The rewards that people receive from an organization such as pay, benefits, praise, recognition, bonuses and promotions.
Equity theory suggests that people compare the ___ of their own outcomes to inputs against the ____ of someone else’s outcomes to inputs.
The most important result of research on equity theory is that: no matter how fair managers think the organization’s policies, procedures, and reward system are, each employee’s ______ of those factors is what counts
Goal-setting theory
This theory suggests that employees can be motivated by goals that are specific and challenging but achievable.
Edwin Locke and Gary Latham
Who developed goal-setting theory?
Specific, challenging and achievable
To result in high motivation and performance, according to goal-setting theory, goals should have three characteristics.. what are they?
An objective that a person is trying to accomplish through his or her efforts
B.F. Skinner
Who was the father of operant conditioning?
Operant conditioning rests on Thorndike’s law of ____
Law of effect
This states that behavior that results in a pleasant outcome is likely to be repeated and behavior that results in unpleasant outcomes is not likely to be repeated
Reinforcement theory
Theory which attempts to explain behavior change by suggesting that behavior with positive consequences tends to be repeated whereas behavior with negative consequences tends not to be repeated.
Operant conditioning
The process of controlling behavior by manipulating its consequences
Anything that causes a given behavior to be repeated or inhibited
How many types of reinforcement are there?
Positive reinforcement, negative reinforcement, extinction and punishment
What are the four types of reinforcement?
Positive reinforcement
The use of positive consequences to encourage desirable behavior
Negative reinforcement
The removal of unpleasant consequences following a desired behavior
The withholding or withdrawal of positive rewards for desirable behavior, so that the behavior is less likely to occur in the future
The application of negative consequences to stop or change undesirable behavior
You should give rewards to your employees only when they show what types of behavior?
You should give punishment only when employees show frequent ____ behavior?
Job design
The division of the organization’s work among its employees and (2) the application of motivational theories to jobs to increase satisfaction and performance.
How many different approaches are there to job design?
Fitting people to jobs
The traditional way of job design is fitting what to what?
Fitting jobs to people
The modern way of job design is fitting what to what?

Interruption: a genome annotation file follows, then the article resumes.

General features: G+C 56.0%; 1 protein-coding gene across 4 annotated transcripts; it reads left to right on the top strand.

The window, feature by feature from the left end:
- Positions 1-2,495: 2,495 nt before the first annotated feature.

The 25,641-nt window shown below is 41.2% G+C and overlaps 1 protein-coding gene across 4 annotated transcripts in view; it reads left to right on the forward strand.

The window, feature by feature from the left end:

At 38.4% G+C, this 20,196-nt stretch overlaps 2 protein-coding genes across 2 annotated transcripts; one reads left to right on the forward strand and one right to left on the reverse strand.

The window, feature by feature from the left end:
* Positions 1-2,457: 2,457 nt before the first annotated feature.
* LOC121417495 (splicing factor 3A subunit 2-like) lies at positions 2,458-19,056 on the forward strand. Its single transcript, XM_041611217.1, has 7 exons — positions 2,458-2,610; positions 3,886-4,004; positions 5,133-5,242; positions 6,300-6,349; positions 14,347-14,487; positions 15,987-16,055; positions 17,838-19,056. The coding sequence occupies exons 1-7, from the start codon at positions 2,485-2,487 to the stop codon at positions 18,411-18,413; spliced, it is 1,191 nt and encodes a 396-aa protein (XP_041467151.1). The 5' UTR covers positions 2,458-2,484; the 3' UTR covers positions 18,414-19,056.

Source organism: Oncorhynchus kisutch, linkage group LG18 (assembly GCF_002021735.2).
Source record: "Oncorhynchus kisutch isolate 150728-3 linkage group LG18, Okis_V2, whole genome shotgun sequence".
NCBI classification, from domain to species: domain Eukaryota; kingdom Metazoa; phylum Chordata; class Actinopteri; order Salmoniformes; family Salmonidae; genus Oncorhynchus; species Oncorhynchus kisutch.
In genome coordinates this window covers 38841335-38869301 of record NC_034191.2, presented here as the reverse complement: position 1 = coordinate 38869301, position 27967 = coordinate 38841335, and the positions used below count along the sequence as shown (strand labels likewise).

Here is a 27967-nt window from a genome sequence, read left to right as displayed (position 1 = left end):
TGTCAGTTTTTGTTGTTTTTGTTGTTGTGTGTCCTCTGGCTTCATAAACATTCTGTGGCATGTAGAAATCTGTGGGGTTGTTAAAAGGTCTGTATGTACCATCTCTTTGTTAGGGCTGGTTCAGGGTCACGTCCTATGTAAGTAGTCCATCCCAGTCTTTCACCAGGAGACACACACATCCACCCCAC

Fitting people to jobs
This way of job design is based on the assumption that people will gradually adapt to any work situation.
Job simplification
The process of reducing the number of tasks a worker performs
Fitting jobs to people
This way of job design is based on the assumption that people are underutilized at work and that they want more variety, challenges, and responsibility.
Job enlargement
The opposite of job simplification is job?
Job enlargement
This consists of increasing the number of tasks in a job to increase variety and motivation
Job enrichment
This consists of building into a job such motivating factors as responsibility, achievement, recognition, stimulating work and advancement
Job enrichment
This is the practical application of Frederick Herzberg’s two-factor motivation-hygiene theory of job satisfaction
Job characteristics model
This model consists of five core job characteristics
Skill variety
This describes the extent to which a job requires a person to use a wide range of different skills and abilities
Task identity
This describes the extent to which a job requires a worker to perform all the tasks needed to complete the job from beginning to end
Task significance
This describes the extent to which a job affects the lives of other people, whether inside or outside the organization
This describes the extent to which a job allows an employee to make choices about scheduling different tasks and deciding how to perform them
This describes the extent to which workers receive clear, direct information about how well they are performing the job.
J. Richard Hackman and Greg Oldham
Who developed the job characteristics model?
Job diagnostic survey
Hackman and Oldham developed a self-report instrument for managers to use called what?
MPS motivating potential score
The Job diagnostic survey indicates whether an individual’s score on this variable is high or low
Pay for performance
This bases pay on one’s results
Piece rate
Employees are paid according to how much out put they produce
Sales commission
Sales representatives are paid a percentage of the earnings the company made from their sales
Cash awards given to employees who achieve specific performance objectives
Profit sharing
The distribution to employees of a percentage of the company’s profits
Gain sharing
The distribution of savings or ‘gains’ to groups of employees who reduced costs and increased measurable productivity
Stock options
Certain employees are given the right to buy stock at a future date for a discounted price
Pay for knowledge
This ties employee pay to the number of job-relevant skills or academic degrees they earn
Flexible workplace
This includes part-time work, flextime, compressed workweek, job sharing and telecommuting.
Time off from work to recharge oneself